Alie (Erica Cerra) has consistently displayed a disturbingly limited understanding of Human nature, leaving her inflexible to a fault (a problem most post-singularity A.I.s seem to have, in fiction). You’d think she would at least have heard the one about suffering being good for the soul. Not helping matters: the notion that people somehow go shuffling zombie, every time a hive mind goes into effect. The 100 has sold the A.I. premise short, thus far (at least Alie’s end, anyway); but I suppose this may have been necessary, in order for Jasper (Devon Bostick) to catch the redemption ride.

Between Alie using a broken Raven (Lindsey Morgan) as leverage, and T-Morpheus Jaha (Isaiah Washington) getting his way in somewhat suggestive fashion, Abby (Paige Turco) opened up, and Jasper was left the last maniac standing; but at least he got himself a door prize, on the way out, while also shifting Clarke’s would-be homecoming into abrupt reverse gear.

This will be Jasper’s second trip down redemption road (I still count his pilot ep idiocy as something he had to come back from); and I’m not quite ready to forgive him, either. With the fallen, in this case, extending beyond Raven & Abby to Arkadia, itself, however, the show has seen to it that Jass-man crazy – in the face of A.I. order – maybe just what the doctor ordered. That could work; but there may be some Jasper-Clarke issues to work through, first (bleurrgh).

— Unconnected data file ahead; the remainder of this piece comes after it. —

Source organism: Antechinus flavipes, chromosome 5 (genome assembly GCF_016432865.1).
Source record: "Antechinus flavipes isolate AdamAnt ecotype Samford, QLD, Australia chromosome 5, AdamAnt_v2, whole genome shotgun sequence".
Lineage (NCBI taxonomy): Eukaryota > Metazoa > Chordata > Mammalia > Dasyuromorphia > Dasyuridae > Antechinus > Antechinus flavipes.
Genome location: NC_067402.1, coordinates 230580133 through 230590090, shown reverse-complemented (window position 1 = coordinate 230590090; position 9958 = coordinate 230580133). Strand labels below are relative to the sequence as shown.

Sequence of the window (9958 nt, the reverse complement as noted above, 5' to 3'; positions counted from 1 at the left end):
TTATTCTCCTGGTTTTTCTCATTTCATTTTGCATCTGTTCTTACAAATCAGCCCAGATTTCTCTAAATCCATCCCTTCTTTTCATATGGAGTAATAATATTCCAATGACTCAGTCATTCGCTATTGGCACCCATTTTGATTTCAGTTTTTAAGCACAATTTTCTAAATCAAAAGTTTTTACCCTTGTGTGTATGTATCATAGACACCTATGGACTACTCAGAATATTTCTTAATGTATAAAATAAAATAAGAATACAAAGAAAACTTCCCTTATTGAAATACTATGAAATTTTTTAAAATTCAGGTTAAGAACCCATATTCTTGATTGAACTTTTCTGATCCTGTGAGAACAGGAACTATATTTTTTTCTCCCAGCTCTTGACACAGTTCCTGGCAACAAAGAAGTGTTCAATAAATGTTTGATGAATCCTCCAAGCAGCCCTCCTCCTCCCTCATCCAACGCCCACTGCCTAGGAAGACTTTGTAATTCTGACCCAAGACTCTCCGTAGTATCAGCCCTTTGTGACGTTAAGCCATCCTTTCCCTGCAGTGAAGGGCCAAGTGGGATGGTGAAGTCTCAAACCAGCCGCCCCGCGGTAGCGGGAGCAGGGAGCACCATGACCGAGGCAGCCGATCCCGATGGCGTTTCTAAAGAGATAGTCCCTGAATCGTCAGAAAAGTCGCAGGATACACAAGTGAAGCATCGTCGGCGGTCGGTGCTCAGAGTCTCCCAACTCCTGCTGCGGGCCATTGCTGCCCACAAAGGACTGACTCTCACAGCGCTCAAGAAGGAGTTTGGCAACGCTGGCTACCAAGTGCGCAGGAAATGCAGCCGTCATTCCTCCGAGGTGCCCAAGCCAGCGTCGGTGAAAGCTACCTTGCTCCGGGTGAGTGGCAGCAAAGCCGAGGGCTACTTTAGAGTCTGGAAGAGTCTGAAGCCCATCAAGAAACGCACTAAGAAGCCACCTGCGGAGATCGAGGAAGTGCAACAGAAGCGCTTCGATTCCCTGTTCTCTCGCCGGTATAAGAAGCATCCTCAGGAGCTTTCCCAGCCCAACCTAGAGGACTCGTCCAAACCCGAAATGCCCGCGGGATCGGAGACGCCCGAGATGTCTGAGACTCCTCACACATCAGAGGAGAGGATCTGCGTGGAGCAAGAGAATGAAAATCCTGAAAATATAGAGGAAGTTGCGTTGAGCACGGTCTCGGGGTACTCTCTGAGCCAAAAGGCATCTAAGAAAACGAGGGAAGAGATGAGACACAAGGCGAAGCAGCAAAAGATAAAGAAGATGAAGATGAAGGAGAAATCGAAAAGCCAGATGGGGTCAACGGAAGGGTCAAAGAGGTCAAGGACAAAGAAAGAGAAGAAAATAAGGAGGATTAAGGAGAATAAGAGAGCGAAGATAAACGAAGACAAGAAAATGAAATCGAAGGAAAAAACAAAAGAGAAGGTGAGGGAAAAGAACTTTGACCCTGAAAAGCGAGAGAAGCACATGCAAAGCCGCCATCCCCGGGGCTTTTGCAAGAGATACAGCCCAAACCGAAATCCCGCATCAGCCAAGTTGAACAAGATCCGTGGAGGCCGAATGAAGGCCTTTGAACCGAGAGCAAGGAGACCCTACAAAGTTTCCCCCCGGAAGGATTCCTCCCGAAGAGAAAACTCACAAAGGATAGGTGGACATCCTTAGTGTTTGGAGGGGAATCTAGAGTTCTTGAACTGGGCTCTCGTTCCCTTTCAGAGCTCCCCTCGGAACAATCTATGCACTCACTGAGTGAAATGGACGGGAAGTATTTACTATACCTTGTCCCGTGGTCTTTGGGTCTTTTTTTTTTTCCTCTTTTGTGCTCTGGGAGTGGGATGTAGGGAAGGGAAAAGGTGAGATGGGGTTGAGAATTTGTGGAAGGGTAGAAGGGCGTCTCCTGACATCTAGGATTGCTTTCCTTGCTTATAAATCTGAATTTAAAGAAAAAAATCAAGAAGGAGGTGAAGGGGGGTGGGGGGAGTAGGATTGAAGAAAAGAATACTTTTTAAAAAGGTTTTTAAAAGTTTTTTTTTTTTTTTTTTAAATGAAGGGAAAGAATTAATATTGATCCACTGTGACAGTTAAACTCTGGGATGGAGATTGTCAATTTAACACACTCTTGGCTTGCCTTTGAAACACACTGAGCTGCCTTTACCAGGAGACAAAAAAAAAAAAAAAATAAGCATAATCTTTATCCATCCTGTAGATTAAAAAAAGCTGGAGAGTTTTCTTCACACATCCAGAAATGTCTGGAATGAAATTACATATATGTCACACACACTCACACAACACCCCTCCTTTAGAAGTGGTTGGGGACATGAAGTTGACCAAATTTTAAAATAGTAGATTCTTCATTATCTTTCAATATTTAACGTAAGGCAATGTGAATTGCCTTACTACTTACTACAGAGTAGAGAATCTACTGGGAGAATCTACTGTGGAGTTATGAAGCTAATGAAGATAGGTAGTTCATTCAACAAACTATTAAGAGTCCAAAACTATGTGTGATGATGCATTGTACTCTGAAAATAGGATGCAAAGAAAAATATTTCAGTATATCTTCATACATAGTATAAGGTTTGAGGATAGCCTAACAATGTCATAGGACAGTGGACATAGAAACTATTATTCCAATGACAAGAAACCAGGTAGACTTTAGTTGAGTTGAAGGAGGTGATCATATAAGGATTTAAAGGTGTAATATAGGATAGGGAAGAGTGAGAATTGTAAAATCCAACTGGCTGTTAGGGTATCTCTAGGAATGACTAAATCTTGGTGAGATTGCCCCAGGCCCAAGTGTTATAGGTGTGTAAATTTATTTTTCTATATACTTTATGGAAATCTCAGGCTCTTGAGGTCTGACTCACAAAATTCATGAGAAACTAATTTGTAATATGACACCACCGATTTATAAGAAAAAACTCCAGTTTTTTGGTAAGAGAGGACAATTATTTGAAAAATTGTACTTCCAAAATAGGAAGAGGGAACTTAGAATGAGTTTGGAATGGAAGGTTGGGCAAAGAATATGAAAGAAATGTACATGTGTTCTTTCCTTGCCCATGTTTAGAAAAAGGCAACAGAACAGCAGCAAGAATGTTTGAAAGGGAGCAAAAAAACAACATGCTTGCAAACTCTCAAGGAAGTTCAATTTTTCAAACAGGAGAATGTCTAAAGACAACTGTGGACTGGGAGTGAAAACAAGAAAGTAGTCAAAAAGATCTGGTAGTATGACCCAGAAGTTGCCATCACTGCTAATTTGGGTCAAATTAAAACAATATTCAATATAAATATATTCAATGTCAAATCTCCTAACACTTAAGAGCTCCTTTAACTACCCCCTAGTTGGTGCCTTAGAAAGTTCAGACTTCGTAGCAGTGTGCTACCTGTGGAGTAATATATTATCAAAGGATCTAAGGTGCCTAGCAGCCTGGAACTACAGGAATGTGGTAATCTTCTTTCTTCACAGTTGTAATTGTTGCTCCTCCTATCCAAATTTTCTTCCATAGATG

Monty was left with his own family issues to deal with, for his own first trip (sorry, Monty); but it didn’t seem like Bellamy quite got the message, regarding what it takes to earn his seat. Yes, he caught his lumps, and yes, he was the one to salvage Team Kane’s (Henry Ian Cusick) darkest hour; but he probably took all of that to mean that he had actually arrived at his destination. I’m sure his fans may agree; but he’s got a long way to go, if the show, itself, is to redeem its faith in him.

This road trip of course marks the start of the final stretch, for this season, as everybody of consequence needs to be in crash position, when the gear-shift hits the fans. Both Polis & Arkadia are in hostile hands (despite the efforts of Clarke & Kane), and Alie seems set to bring the Two Towers under one eye. With a bit of field maintenance (say, to Raven, for example), it looks to be about that time when ‘key’ characters started getting over themselves, in order to contribute to this season’s outcome (for better or worse).

I suppose making me kind of sick of some these redemption riders made their relatively quick boarding easier to accept. At this point, I’d say that was a smart move. Let’s get their baggage stowed away, and get on with it, already.

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About the author

Sam Joseph

Sam is an Avid consumer/observer of Geek culture, and collector of Fanboy media from earliest memory. Armchair sociologist and futurist. Honest critic with satirical if not absurdist­­ wit with some experience in comics/ animation production.